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‘There are a very few pictures of her on the internet and she’s actually more pale and wan.She did use a lot of make up, as all the cabaret artists did in those days, but we steered away from any reference to Liza Minelli, because we didn’t want people to compare us to Cabaret, I think we would have been on a hiding to nothing.’ Poots says she was aware of the Sally Bowles character from watching Cabaret as a girl, but wanted Jean to be more androgynous than sexy.He’s impeccably dressed in white shirt, waistcoat and tie, and he’s reading script pages, very calmly, occasionally running his fingers through slicked-back hair. Later, after watching a take of himself stepping out of an apartment block into the hubbub, he introduces himself. Isherwood was quite particular physically, and he had a quite particular voice.’ He certainly did, as a visit to youtube can confirm.He gets up and strolls across the street, past a poster for Marlene Dietrich in der blaue Engel. ‘Hi, I’m Matt,’ he says, as if you might not know who he was. It was clipped and measured, thermostatically controlled in a way that makes perfect sense of his most famous line, from the novella Goodbye to Berlin.In Belfast, she arrives on set in a floaty trouser suit and mermaid-pink blouse, blonde curls spilling from beneath a hat decorated with a pheasant feather.She’s also wearing the trademark element of Weimar Berlin fashion – dark eyeshadow.A month later, in London, he arrives late for our interview, striding into the room, apologising, he’d been sitting in a car stuck in traffic. He’s giving off great bursts of energy, and he’s wearing a huge, loose-knit jumper, of a sort that you would have to be very cool or very famous to get away with. ‘I am a camera with its shutter open, quite passive, recording, not thinking.’ Did he do the voice?
At one point, when I mention watching him transform from Smith into Isherwood in Belfast, he cuts in, ‘Oh, I was giving my limp, wasn’t I?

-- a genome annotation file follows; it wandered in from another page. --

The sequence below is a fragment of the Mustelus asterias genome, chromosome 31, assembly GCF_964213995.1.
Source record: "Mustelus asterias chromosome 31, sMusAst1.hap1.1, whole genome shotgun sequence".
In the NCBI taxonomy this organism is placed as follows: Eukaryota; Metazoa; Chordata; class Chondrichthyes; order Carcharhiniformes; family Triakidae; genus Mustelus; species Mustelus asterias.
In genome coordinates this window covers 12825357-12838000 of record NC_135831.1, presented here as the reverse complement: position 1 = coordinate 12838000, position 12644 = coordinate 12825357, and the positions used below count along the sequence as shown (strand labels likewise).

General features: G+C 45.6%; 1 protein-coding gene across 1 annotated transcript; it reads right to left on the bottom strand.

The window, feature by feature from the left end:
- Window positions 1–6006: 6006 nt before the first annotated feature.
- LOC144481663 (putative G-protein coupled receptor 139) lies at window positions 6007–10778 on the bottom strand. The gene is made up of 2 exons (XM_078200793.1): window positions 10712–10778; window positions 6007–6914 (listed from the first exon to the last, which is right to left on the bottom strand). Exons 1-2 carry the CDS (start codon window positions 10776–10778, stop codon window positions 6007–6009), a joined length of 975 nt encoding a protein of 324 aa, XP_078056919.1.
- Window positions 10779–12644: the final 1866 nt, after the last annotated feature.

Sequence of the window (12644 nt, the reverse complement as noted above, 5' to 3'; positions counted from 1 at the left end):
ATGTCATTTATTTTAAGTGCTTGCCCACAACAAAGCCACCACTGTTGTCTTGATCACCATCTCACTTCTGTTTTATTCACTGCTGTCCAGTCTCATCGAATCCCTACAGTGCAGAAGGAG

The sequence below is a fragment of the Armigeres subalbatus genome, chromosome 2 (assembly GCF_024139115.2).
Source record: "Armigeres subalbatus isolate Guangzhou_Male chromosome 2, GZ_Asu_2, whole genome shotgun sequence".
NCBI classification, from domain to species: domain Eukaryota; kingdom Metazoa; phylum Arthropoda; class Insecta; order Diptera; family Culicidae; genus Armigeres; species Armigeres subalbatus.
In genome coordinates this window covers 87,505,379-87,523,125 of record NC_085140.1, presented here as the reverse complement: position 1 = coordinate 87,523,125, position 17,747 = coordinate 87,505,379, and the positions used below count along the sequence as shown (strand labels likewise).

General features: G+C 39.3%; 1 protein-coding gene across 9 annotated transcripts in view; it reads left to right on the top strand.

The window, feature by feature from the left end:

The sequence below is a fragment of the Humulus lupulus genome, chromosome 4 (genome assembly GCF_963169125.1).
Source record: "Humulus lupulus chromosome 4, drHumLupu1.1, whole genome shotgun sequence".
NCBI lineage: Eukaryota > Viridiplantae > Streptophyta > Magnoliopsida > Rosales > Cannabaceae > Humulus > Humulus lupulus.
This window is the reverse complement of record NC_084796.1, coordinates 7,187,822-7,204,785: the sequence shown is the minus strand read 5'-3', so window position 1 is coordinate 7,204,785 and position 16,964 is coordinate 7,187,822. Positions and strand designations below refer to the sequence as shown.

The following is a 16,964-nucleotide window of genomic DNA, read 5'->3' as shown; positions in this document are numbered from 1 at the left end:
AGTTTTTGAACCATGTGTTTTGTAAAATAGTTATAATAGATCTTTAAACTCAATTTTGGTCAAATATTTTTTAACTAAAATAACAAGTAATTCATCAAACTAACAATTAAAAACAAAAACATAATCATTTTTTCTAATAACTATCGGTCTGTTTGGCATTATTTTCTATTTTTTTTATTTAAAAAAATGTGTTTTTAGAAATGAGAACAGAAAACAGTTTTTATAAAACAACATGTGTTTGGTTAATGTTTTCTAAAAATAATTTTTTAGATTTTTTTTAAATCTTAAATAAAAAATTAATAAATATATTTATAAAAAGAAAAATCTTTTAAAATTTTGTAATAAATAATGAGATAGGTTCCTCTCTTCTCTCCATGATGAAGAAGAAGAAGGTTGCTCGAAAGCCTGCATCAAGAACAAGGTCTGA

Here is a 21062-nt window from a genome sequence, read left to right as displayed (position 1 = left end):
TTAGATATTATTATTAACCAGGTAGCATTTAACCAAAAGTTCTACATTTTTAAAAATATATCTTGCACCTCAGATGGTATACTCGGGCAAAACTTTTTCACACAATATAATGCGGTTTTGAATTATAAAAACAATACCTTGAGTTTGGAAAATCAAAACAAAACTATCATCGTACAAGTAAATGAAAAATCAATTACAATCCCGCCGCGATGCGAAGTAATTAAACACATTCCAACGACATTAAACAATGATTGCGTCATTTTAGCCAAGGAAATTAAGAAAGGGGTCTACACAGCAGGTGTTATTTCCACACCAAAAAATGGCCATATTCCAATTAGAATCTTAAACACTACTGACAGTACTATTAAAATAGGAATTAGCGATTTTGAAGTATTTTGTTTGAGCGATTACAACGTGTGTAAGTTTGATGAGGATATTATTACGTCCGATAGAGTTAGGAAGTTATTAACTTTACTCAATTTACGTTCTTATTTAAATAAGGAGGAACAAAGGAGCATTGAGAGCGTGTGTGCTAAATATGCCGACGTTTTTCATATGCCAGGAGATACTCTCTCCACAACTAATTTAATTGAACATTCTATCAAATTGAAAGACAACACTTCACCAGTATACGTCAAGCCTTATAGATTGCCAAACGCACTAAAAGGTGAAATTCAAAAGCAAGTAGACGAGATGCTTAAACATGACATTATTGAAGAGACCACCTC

Among the shop fronts, a konditerei has materialised and sitting at a table outside it is Matt Smith, better known these days as Doctor Who. ‘It’s one of the best scripts that I’ve read in a long time…’ It was adapted by playwright Kevin Elyot.
He’s playing Christopher Isherwood in the BBC adaptation of the writer’s 1976 memoir Christopher and His Kind. ‘Plus the fact that it was very different to what I’m doing as the Doctor.
‘Isherwood went to Berlin primarily because he wanted to have a freer life and because homosexuality was illegal here at that time.
Over there, until the Nazis took over, it was a much more liberal city. Anyway, I’m the wrong man to ask about the glitz and glamour of the celebrity lifestyle, I just work, I just go to film sets, I’m the most boring person, never been to a premiere, probably never will.’ ‘Thirties Berlin was so extreme, and, of course, you’ve got this looming presence of Nazism, suddenly they’re marching down streets and ransacking shops and you’re thinking, this can’t be happening, but it did.’ Perhaps the most famous depiction of the era, the 1972 film Cabaret, which is based on the stage adaptation of Isherwood’s Berlin novels, was also responsible for making Sally Bowles – as played by Liza Minelli – one of the 20th century’s iconic characters.